For a little more information on the build process for this tracker, see its post on the old 4hv.org forum.
After evaluating a variety of tracking methods based on fm transmitters with high gain antennas running at various frequencies, and even a RDF system based on detecting the phase between 2 antennas (the idea being that if the antennas are pointing strait toward the transmitter the phase would be the same, but perpendicular to the transmitter they would be out of phase by an amount that could be calculated by the distance between the antennas and the speed of light), I ultimately decided that I didn't like any of them and wanted to switch to a system that would tell me exactly where the rocket is. The only practical way of doing this was to use a GPS receiver paired with a wireless modem that would transmit coordinates back to a base station, which could be entered into a handheld gps unit and the rocket could be found quite easily. After some research I managed to find a GPS module and RF modem that would fit in my 38mm diameter airframe, and was reasonably priced (about $75 each for the modems and $60 for the GPS).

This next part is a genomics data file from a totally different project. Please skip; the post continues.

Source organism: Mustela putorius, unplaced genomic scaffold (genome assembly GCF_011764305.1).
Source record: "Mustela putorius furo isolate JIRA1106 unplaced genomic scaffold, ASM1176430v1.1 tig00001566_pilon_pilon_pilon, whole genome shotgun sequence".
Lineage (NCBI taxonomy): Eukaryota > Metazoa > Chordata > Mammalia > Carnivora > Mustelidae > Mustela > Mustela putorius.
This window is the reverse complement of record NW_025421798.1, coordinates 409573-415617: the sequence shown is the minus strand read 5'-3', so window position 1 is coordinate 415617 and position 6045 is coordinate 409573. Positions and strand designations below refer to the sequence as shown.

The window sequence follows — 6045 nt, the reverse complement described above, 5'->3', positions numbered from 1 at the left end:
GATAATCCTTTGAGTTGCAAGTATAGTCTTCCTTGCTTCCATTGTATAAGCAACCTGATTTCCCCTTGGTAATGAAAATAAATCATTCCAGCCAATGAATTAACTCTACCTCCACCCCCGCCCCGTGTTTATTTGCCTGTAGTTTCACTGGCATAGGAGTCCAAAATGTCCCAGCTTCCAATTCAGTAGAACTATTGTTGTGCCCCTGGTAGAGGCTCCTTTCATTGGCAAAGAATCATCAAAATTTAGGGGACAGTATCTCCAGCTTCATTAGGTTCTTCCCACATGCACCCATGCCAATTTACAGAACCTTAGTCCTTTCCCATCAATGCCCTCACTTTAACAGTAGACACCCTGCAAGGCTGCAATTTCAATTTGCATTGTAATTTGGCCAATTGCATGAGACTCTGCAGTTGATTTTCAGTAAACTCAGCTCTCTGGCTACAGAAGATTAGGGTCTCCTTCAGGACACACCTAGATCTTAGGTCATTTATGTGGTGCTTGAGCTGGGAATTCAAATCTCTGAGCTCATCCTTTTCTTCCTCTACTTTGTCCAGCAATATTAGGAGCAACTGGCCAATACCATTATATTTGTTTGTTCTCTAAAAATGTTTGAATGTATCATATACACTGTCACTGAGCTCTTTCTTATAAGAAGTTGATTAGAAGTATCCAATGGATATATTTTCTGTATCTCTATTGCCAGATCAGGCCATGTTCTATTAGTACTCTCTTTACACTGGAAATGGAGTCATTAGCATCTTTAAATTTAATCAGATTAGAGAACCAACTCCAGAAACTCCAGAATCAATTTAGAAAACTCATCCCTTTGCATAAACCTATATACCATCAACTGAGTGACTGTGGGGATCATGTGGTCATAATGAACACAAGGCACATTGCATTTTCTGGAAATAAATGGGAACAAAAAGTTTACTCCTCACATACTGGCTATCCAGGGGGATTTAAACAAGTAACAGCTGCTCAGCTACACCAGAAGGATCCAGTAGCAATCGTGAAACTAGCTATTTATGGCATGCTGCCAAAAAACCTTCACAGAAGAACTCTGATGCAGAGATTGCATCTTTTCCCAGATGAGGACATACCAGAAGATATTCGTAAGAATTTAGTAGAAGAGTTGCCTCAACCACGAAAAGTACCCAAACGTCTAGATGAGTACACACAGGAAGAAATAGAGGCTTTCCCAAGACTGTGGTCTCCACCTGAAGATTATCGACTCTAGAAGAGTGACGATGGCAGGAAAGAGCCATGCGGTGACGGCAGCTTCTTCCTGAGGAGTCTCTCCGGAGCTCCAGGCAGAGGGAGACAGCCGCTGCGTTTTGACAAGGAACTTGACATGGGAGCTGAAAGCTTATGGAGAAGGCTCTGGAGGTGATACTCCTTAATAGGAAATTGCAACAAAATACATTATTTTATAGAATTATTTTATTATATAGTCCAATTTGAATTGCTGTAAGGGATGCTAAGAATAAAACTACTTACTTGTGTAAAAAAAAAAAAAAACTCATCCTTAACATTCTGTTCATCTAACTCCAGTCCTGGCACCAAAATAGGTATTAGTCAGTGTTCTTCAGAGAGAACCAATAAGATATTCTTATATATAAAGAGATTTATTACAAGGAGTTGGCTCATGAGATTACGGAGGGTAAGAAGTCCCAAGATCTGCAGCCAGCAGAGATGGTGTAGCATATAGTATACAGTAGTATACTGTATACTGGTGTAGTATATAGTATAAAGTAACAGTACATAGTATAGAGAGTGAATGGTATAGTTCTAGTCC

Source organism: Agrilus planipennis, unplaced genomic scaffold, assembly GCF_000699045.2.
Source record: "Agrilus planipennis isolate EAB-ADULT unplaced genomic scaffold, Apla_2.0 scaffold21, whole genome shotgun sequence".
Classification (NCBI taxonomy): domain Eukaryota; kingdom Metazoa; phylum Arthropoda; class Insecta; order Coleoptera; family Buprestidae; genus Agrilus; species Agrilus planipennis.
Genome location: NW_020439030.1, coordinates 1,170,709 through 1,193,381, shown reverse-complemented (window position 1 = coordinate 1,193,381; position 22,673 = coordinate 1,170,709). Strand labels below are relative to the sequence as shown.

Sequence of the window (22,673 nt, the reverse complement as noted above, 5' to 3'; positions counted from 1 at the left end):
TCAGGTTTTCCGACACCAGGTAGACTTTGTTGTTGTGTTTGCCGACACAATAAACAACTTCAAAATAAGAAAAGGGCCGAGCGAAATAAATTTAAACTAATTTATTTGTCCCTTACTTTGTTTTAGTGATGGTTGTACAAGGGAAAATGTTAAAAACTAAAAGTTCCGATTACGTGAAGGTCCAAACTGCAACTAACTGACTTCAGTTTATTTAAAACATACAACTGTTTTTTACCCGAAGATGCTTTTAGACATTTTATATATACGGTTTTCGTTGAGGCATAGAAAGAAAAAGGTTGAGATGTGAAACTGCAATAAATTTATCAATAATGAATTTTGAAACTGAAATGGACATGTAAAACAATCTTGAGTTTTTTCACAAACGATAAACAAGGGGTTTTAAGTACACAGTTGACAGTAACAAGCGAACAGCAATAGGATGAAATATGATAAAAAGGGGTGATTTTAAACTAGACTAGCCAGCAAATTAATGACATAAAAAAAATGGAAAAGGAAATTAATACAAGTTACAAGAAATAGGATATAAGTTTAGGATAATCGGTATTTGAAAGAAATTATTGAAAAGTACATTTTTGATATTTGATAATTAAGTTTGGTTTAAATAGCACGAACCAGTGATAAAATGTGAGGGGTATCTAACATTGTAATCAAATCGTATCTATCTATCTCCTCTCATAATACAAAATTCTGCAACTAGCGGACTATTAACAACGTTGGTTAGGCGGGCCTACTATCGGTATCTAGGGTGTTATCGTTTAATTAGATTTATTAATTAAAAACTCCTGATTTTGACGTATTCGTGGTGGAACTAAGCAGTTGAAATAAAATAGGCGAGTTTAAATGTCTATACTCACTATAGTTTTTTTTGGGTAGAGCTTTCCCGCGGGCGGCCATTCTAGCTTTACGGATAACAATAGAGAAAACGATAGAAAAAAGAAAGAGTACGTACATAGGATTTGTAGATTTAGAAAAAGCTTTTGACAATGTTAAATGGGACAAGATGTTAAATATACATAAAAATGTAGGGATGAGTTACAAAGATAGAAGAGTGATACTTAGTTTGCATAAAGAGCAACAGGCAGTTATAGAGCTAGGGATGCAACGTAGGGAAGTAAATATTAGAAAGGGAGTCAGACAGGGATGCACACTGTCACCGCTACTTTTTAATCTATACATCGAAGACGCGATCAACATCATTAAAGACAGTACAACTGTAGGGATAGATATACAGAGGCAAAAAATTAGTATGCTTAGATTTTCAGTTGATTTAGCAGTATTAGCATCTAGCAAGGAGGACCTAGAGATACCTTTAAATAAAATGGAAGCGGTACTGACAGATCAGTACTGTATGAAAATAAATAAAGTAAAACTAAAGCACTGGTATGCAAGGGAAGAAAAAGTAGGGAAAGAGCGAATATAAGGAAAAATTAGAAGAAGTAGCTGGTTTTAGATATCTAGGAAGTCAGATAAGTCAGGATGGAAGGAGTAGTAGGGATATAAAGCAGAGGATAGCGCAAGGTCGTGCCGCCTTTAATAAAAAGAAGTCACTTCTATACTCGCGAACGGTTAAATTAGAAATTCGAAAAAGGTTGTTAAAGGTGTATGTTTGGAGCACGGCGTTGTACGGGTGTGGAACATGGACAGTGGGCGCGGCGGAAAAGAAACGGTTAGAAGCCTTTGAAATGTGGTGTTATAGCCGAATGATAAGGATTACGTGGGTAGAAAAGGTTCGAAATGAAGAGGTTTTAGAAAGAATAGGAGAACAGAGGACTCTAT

The GPS module I decided on was a lassen IQ GPS, paired with an small patch antenna. The wireless modem I used was an xe900s-500.
After getting all of the parts in (that was an awesome christmas morning!) I made up a quick prototype and did a little testing, and after sorting out a few bugs in the xecom modules (they must have been a very early revision, one of them had the status LEDs installed backwards, one did not auto detect the parity while the other did, little things...) I managed to get a proof of concept working:
Unfortunately, the range for this tracker was useless. I couldn't get a connection for more than a few hundred feet, and I was lucky to be able to talk to the rocket while it was on the bad not to mention in the air. In retrospect it was probably due to not mounting the antennas on a proper ground plane, and that it could probably have been salvaged with slightly better RF design. But regardless, the protoboard construction didn't hold up to the rigors of rocket born flight, so a better design was needed. Thus was born GPS Tracker Rev 2.
questions? comments? Want to help? email me firstname.lastname@example.org